The same fate for ground level homes could be found in Lanark Village, a community that sprouted mainly in the 1950s, after the Army closed down Camp Gordon Johnston that trained troops for beach landings in the Pacific during World War II.

Hurricane Michael’s amphibious assaults had taken down several homes in Lanark.

“Some of them were totally leveled down to the ground,” Skipper said. “Most of the gulf-front homes, even if they are standing, the back side was blown out by water.

But for those gulf-front homes standing several feet above the ground, the loss was limited to portions on the ground designed to break away in the event of high winds and storm surge.

Several of the trailers parked in the RV parks along the Franklin County coast were decimated by the hurricane, leaving year-round residents like Ray Bastian homeless.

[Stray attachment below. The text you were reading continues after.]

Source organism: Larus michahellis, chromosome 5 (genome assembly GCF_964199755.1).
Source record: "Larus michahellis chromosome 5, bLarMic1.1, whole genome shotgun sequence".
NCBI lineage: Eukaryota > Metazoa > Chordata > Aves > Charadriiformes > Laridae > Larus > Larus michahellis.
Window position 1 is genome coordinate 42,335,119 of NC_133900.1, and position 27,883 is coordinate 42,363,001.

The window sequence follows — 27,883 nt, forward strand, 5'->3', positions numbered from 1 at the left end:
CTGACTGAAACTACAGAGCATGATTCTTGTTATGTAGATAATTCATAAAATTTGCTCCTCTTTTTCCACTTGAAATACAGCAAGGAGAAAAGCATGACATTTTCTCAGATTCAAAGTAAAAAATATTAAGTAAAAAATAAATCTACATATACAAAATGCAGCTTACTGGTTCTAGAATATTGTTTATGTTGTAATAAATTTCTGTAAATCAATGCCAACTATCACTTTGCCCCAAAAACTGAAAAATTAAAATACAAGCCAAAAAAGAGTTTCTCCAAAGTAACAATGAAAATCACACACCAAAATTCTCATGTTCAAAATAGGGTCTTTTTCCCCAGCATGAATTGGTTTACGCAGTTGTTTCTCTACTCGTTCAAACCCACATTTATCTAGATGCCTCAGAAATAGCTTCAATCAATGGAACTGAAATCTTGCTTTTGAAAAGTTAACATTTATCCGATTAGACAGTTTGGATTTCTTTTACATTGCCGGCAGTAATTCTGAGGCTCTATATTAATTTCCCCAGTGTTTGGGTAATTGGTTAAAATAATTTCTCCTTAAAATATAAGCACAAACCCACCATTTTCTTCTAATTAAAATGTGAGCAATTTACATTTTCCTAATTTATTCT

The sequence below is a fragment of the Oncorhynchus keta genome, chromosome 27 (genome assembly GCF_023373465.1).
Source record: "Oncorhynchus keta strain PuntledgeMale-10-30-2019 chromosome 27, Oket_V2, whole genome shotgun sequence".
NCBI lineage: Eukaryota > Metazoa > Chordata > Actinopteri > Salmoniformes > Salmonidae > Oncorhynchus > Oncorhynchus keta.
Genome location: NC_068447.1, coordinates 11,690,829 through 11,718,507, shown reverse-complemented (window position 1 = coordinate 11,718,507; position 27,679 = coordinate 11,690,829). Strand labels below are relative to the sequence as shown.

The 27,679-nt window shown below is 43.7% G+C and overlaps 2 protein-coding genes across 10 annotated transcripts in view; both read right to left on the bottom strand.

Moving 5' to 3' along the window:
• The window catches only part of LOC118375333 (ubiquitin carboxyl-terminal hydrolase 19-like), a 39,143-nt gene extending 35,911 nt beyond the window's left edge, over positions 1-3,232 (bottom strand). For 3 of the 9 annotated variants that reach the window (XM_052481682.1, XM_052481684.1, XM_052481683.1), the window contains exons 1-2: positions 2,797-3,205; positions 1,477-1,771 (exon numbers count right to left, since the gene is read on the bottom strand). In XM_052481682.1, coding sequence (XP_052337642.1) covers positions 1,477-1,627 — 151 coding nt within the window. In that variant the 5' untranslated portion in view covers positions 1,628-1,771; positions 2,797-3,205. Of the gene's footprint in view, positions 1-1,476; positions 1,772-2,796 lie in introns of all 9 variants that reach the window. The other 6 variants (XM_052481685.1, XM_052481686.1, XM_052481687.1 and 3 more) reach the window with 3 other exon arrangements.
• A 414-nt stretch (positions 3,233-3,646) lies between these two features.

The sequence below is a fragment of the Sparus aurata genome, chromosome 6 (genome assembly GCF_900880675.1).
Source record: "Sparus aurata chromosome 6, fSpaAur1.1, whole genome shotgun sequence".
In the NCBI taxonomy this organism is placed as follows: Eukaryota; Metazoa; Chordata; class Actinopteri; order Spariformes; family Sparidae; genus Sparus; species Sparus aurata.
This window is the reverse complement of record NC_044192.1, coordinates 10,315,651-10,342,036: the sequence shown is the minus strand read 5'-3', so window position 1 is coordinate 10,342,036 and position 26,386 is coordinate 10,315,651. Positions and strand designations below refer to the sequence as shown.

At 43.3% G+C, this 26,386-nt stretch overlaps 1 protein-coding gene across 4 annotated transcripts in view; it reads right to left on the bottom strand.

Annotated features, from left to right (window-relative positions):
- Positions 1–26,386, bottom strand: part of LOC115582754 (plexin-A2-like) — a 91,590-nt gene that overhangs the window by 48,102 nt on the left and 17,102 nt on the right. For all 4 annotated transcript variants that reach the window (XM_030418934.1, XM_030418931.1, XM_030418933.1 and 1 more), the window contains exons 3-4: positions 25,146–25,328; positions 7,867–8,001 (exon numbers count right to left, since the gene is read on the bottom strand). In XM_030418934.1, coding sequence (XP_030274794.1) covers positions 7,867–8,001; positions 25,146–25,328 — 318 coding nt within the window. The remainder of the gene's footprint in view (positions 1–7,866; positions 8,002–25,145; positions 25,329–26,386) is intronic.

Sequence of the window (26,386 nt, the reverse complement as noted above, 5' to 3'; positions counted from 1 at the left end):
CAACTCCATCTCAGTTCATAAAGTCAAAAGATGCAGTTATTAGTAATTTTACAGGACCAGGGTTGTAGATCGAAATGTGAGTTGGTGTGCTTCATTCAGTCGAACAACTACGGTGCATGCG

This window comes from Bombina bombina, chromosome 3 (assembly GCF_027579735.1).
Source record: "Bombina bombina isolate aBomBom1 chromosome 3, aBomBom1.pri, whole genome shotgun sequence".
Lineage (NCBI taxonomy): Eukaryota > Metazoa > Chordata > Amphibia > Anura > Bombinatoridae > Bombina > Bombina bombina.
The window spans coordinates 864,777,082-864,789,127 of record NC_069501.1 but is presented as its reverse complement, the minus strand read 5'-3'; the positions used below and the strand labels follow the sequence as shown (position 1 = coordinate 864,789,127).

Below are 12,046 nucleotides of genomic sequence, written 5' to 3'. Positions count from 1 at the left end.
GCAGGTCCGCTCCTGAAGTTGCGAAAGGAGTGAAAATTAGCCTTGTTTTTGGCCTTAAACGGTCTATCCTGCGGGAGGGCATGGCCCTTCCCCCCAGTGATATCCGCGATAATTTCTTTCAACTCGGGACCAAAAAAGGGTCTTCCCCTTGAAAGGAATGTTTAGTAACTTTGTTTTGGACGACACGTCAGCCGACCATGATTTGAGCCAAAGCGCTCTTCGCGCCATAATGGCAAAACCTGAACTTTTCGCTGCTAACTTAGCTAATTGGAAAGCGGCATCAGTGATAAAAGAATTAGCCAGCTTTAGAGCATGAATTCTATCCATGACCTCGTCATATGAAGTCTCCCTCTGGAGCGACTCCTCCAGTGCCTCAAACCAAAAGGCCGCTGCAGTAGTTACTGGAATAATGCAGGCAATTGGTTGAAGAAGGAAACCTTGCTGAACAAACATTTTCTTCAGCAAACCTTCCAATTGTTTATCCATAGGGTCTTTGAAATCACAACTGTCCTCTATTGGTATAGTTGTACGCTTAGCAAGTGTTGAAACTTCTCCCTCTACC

Originally from Chattahoochee, Bastian and his family relocated to the coast after he retired, mainly to fish.

“Mother Nature is stronger than any of us,” he said. “We have to adapt, or get broke.”

Just down US Highway 98 in Eastpoint, near where Bastian lived, several of the few remaining seafood houses with concrete floors along the waterfront were damaged but salvageable, while the restaurants along the coastline, mainly wooden buildings, were destroyed.

“I don’t think they’ll be repairable,” Skipper said.

In downtown Apalachicola, Danny Itzkovitz and his fellow restaurateurs, drawing on donated food from the area grocery stores, have been busy operating a makeshift food kitchen, offering free meals to all in need, from sunup to sunset, when a nightly curfew takes effect.

“He’s feeding the community is what he’s doing,” said City Manager Ron Nalley. “It’s fantastic.”

Governor Rick Scott paid a visit to the food kitchen, right after stopping in Eastpoint at a site where Florida National Guardsmen were distributing meals and bottled water, while they set up a building supplying washstands and showers.